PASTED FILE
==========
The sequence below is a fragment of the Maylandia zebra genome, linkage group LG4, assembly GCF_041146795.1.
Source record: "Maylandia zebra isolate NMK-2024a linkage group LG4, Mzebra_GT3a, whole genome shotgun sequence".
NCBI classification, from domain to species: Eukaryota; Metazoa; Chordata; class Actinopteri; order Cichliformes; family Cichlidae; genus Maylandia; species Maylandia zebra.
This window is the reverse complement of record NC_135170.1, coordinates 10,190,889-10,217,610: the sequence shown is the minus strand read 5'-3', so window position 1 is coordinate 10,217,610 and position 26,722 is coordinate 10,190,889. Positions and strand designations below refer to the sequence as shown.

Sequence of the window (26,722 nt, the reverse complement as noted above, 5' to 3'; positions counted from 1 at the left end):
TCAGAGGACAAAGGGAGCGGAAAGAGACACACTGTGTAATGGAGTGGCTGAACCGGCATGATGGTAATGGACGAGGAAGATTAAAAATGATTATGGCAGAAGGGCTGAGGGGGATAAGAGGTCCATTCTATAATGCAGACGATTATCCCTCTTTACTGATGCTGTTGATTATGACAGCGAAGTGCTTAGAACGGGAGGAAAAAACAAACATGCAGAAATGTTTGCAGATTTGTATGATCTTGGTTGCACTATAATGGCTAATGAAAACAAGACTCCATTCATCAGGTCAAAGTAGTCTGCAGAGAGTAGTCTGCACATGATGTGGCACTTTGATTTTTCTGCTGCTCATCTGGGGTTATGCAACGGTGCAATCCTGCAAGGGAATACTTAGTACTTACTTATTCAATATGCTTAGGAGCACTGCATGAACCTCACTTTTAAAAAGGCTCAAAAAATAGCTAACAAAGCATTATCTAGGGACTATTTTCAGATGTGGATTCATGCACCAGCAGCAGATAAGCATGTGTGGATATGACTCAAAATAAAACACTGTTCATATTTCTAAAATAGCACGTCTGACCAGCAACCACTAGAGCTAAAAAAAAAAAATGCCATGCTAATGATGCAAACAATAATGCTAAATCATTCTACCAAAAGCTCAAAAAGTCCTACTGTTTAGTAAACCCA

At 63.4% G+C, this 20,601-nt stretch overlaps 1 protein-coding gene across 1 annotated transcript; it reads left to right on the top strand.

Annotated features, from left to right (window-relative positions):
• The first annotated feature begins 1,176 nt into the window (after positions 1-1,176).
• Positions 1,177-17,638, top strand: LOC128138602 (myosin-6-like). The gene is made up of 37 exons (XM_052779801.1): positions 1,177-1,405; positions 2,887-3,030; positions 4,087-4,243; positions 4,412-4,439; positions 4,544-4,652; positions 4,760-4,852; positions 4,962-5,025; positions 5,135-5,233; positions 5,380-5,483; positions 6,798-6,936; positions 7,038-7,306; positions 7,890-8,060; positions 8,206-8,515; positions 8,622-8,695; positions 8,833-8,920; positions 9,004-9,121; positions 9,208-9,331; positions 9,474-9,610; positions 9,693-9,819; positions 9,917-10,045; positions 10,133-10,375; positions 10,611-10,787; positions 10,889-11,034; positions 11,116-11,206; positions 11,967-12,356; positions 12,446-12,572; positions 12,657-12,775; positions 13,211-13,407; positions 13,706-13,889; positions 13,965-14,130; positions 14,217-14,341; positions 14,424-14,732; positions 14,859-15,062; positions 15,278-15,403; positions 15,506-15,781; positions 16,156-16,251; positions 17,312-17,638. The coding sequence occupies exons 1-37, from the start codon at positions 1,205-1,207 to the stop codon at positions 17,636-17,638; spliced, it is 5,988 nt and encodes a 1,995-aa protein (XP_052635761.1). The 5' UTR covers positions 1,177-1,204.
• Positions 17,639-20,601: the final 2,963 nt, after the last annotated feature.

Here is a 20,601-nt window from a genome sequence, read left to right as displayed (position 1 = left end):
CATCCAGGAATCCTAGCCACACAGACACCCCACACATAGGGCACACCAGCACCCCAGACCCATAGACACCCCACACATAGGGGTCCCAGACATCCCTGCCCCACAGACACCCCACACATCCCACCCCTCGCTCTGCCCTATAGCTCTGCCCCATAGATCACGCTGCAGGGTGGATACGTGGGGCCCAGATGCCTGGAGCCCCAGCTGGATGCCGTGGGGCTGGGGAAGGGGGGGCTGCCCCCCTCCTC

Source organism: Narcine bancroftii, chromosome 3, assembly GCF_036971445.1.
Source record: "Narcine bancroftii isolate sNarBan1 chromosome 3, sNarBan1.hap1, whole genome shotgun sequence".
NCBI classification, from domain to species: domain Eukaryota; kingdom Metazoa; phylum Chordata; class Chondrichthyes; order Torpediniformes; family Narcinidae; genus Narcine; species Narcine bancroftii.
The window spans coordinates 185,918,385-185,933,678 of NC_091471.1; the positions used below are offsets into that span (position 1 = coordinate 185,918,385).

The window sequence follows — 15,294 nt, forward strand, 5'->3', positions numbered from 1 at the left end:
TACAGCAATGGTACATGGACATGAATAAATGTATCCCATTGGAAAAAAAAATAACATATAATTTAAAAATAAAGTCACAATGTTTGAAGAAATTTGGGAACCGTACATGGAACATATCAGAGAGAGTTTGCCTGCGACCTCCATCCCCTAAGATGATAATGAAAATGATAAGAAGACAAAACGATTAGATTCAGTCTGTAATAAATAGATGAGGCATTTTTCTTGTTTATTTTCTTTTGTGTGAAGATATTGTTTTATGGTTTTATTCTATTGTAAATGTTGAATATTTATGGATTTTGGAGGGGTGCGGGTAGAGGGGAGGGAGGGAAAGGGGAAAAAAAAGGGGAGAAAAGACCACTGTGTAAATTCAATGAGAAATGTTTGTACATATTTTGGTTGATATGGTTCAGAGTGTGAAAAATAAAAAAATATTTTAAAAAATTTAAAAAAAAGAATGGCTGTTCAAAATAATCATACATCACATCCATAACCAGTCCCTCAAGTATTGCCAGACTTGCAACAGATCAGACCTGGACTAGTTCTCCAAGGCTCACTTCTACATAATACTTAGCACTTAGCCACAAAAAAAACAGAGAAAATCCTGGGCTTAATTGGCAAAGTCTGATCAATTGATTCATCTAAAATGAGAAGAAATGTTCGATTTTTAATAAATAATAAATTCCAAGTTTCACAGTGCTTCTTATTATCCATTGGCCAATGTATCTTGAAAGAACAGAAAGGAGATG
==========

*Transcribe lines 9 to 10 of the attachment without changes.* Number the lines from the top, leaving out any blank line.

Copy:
• The first annotated feature begins 1,176 nt into the window (after positions 1-1,176).
• Positions 1,177-17,638, top strand: LOC128138602 (myosin-6-like). The gene is made up of 37 exons (XM_052779801.1): positions 1,177-1,405; positions 2,887-3,030; positions 4,087-4,243; positions 4,412-4,439; positions 4,544-4,652; positions 4,760-4,852; positions 4,962-5,025; positions 5,135-5,233; positions 5,380-5,483; positions 6,798-6,936; positions 7,038-7,306; positions 7,890-8,060; positions 8,206-8,515; positions 8,622-8,695; positions 8,833-8,920; positions 9,004-9,121; positions 9,208-9,331; positions 9,474-9,610; positions 9,693-9,819; positions 9,917-10,045; positions 10,133-10,375; positions 10,611-10,787; positions 10,889-11,034; positions 11,116-11,206; positions 11,967-12,356; positions 12,446-12,572; positions 12,657-12,775; positions 13,211-13,407; positions 13,706-13,889; positions 13,965-14,130; positions 14,217-14,341; positions 14,424-14,732; positions 14,859-15,062; positions 15,278-15,403; positions 15,506-15,781; positions 16,156-16,251; positions 17,312-17,638. The coding sequence occupies exons 1-37, from the start codon at positions 1,205-1,207 to the stop codon at positions 17,636-17,638; spliced, it is 5,988 nt and encodes a 1,995-aa protein (XP_052635761.1). The 5' UTR covers positions 1,177-1,204.